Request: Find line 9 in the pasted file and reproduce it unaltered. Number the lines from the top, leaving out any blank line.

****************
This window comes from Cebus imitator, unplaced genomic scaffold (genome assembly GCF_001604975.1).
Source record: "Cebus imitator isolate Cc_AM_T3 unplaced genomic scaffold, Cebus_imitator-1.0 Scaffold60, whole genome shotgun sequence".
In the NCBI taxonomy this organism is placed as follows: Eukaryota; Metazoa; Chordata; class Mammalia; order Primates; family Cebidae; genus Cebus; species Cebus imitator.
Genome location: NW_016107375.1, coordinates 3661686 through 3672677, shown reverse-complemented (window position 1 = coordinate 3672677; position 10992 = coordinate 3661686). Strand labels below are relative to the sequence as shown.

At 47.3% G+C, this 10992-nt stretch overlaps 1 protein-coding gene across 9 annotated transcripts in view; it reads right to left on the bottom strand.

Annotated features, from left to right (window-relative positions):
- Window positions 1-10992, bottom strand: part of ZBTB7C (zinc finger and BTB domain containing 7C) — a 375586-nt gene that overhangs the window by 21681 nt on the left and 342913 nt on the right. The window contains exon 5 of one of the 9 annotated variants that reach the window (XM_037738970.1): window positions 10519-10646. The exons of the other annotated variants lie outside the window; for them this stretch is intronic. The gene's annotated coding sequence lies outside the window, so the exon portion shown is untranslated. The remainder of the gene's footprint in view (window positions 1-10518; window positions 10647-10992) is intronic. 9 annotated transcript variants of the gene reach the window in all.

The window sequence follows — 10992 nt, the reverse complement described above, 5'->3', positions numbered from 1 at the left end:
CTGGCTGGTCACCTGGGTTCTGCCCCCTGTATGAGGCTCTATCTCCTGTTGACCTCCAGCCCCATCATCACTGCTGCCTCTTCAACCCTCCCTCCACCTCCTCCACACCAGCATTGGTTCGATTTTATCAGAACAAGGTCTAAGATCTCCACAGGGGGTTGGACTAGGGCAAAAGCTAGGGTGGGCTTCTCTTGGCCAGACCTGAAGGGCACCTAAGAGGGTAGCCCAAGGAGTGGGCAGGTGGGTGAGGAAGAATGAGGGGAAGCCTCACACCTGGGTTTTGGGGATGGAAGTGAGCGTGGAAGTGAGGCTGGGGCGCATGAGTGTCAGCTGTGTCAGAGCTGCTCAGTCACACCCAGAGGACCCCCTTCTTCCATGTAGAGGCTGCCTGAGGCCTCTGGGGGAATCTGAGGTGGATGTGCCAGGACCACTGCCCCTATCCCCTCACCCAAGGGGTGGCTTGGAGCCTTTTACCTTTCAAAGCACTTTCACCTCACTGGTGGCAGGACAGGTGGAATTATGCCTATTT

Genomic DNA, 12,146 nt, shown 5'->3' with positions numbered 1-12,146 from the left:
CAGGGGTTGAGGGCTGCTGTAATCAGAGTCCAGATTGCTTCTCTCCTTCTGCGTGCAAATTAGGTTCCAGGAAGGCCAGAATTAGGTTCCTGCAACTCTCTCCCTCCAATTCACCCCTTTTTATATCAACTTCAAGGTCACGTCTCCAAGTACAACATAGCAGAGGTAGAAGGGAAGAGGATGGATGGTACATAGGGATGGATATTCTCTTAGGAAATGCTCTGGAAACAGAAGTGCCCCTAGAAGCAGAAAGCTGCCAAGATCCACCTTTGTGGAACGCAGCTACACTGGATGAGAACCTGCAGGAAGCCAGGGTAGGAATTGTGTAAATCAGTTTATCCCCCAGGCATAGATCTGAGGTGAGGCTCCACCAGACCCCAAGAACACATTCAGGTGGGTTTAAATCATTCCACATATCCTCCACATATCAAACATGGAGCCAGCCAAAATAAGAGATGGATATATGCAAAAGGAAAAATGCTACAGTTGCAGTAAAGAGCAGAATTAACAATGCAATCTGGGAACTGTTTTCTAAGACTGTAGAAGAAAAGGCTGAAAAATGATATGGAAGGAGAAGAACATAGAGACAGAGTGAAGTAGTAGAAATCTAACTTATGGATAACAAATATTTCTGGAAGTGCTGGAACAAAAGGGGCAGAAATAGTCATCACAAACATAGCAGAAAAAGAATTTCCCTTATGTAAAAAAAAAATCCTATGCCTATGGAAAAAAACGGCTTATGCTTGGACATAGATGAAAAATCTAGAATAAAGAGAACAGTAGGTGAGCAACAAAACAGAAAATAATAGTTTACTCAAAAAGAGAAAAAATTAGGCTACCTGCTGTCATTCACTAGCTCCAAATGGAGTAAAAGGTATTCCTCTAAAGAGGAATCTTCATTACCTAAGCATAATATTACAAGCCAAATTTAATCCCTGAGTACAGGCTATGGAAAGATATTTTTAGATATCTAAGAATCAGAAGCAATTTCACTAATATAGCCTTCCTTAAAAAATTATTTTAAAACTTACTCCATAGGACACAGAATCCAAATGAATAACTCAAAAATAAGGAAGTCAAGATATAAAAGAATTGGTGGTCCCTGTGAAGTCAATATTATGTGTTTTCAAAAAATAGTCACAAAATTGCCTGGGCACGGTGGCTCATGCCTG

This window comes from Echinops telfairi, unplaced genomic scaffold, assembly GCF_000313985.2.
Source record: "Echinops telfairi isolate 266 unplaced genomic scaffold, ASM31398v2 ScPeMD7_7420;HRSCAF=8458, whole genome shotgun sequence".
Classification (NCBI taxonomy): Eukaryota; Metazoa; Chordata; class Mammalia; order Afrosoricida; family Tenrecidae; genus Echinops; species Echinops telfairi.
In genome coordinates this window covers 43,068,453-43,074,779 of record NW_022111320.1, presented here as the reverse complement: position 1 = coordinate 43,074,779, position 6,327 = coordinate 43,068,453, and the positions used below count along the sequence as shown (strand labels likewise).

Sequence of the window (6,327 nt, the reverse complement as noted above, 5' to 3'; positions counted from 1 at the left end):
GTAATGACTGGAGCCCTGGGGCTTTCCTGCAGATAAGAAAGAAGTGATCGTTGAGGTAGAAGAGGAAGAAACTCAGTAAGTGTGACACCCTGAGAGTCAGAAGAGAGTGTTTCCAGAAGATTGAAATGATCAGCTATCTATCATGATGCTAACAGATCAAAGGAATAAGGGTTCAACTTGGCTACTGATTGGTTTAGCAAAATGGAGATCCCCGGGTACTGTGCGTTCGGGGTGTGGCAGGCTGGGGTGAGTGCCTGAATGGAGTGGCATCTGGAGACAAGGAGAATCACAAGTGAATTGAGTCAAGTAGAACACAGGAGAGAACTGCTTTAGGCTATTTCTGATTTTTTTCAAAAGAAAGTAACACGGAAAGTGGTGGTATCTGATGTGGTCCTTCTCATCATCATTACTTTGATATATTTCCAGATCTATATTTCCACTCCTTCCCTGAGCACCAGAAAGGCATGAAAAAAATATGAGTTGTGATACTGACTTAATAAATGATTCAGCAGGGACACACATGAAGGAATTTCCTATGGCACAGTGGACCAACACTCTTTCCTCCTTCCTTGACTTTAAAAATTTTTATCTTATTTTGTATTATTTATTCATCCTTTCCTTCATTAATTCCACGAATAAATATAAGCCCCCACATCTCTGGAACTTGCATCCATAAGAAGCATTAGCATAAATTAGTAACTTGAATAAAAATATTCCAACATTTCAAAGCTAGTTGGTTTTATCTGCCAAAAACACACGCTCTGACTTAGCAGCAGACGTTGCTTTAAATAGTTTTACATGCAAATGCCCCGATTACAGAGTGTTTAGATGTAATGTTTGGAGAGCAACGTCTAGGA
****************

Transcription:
CTGGCTGGTCACCTGGGTTCTGCCCCCTGTATGAGGCTCTATCTCCTGTTGACCTCCAGCCCCATCATCACTGCTGCCTCTTCAACCCTCCCTCCACCTCCTCCACACCAGCATTGGTTCGATTTTATCAGAACAAGGTCTAAGATCTCCACAGGGGGTTGGACTAGGGCAAAAGCTAGGGTGGGCTTCTCTTGGCCAGACCTGAAGGGCACCTAAGAGGGTAGCCCAAGGAGTGGGCAGGTGGGTGAGGAAGAATGAGGGGAAGCCTCACACCTGGGTTTTGGGGATGGAAGTGAGCGTGGAAGTGAGGCTGGGGCGCATGAGTGTCAGCTGTGTCAGAGCTGCTCAGTCACACCCAGAGGACCCCCTTCTTCCATGTAGAGGCTGCCTGAGGCCTCTGGGGGAATCTGAGGTGGATGTGCCAGGACCACTGCCCCTATCCCCTCACCCAAGGGGTGGCTTGGAGCCTTTTACCTTTCAAAGCACTTTCACCTCACTGGTGGCAGGACAGGTGGAATTATGCCTATTT